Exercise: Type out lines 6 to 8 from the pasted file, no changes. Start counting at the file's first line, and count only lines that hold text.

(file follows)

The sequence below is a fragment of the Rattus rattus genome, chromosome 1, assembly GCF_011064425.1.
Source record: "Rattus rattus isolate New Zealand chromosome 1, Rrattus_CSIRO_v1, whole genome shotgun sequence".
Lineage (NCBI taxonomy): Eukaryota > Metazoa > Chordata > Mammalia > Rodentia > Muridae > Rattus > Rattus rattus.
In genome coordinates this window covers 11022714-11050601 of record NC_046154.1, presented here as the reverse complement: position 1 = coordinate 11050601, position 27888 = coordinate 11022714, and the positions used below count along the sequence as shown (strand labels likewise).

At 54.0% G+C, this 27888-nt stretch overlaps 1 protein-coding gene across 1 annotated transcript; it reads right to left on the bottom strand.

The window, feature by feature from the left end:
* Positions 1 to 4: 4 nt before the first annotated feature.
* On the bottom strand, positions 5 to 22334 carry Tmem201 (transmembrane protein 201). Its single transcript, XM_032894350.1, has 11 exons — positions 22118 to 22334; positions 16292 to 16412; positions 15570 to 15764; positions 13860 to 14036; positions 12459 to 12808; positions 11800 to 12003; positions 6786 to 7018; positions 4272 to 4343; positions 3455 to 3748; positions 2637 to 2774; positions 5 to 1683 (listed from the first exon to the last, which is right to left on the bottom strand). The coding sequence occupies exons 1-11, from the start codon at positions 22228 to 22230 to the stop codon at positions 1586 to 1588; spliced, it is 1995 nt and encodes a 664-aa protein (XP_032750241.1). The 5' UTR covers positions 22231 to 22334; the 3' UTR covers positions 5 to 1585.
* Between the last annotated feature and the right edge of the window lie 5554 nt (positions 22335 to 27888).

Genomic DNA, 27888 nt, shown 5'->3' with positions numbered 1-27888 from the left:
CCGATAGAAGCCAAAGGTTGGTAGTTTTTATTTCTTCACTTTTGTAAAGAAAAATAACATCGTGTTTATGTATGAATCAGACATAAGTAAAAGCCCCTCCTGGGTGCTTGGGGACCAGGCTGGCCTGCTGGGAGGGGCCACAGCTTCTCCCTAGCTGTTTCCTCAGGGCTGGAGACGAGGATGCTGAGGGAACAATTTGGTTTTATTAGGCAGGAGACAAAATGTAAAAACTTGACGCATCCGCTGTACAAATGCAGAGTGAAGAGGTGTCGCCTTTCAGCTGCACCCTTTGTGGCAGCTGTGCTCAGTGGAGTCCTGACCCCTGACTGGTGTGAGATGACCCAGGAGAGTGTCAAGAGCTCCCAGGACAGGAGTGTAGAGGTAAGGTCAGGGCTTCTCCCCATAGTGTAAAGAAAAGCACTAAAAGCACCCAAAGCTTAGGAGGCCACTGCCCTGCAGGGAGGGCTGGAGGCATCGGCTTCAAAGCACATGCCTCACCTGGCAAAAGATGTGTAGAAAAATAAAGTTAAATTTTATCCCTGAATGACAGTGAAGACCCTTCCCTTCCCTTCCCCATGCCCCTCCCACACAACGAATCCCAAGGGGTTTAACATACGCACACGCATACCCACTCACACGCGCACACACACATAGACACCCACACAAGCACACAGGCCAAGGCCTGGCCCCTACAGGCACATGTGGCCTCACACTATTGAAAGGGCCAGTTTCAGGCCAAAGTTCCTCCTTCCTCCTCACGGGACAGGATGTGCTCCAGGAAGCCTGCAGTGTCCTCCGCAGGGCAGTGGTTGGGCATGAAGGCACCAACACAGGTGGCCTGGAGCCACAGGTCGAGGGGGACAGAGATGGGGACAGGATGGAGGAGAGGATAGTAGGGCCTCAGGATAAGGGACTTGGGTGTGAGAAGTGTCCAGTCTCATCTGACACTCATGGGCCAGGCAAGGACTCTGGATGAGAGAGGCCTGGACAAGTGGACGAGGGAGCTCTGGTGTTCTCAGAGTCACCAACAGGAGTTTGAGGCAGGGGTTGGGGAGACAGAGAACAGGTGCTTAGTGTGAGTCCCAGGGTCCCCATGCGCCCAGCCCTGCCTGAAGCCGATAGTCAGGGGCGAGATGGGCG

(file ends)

The window, feature by feature from the left end:
* Positions 1 to 4: 4 nt before the first annotated feature.
* On the bottom strand, positions 5 to 22334 carry Tmem201 (transmembrane protein 201). Its single transcript, XM_032894350.1, has 11 exons — positions 22118 to 22334; positions 16292 to 16412; positions 15570 to 15764; positions 13860 to 14036; positions 12459 to 12808; positions 11800 to 12003; positions 6786 to 7018; positions 4272 to 4343; positions 3455 to 3748; positions 2637 to 2774; positions 5 to 1683 (listed from the first exon to the last, which is right to left on the bottom strand). The coding sequence occupies exons 1-11, from the start codon at positions 22228 to 22230 to the stop codon at positions 1586 to 1588; spliced, it is 1995 nt and encodes a 664-aa protein (XP_032750241.1). The 5' UTR covers positions 22231 to 22334; the 3' UTR covers positions 5 to 1585.